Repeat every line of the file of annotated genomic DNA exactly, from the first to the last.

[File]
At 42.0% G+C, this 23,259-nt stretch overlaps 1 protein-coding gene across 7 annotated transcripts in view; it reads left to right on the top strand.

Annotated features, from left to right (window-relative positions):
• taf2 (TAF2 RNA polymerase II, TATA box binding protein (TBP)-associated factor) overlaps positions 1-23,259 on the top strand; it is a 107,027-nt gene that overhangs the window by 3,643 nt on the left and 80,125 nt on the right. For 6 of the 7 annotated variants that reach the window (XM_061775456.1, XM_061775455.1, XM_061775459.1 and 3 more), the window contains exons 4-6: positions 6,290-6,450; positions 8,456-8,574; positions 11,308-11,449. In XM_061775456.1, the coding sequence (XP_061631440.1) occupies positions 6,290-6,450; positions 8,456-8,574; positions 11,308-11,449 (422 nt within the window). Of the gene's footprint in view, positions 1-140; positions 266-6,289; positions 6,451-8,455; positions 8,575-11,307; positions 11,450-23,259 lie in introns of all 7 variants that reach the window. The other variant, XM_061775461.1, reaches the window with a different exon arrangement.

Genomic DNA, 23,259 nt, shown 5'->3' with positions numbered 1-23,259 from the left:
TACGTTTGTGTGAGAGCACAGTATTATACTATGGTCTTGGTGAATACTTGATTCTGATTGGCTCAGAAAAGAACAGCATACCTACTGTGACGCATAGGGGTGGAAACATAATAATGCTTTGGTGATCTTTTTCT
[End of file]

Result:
At 42.0% G+C, this 23,259-nt stretch overlaps 1 protein-coding gene across 7 annotated transcripts in view; it reads left to right on the top strand.

Annotated features, from left to right (window-relative positions):
• taf2 (TAF2 RNA polymerase II, TATA box binding protein (TBP)-associated factor) overlaps positions 1-23,259 on the top strand; it is a 107,027-nt gene that overhangs the window by 3,643 nt on the left and 80,125 nt on the right. For 6 of the 7 annotated variants that reach the window (XM_061775456.1, XM_061775455.1, XM_061775459.1 and 3 more), the window contains exons 4-6: positions 6,290-6,450; positions 8,456-8,574; positions 11,308-11,449. In XM_061775456.1, the coding sequence (XP_061631440.1) occupies positions 6,290-6,450; positions 8,456-8,574; positions 11,308-11,449 (422 nt within the window). Of the gene's footprint in view, positions 1-140; positions 266-6,289; positions 6,451-8,455; positions 8,575-11,307; positions 11,450-23,259 lie in introns of all 7 variants that reach the window. The other variant, XM_061775461.1, reaches the window with a different exon arrangement.

Genomic DNA, 23,259 nt, shown 5'->3' with positions numbered 1-23,259 from the left:
TACGTTTGTGTGAGAGCACAGTATTATACTATGGTCTTGGTGAATACTTGATTCTGATTGGCTCAGAAAAGAACAGCATACCTACTGTGACGCATAGGGGTGGAAACATAATAATGCTTTGGTGATCTTTTTCT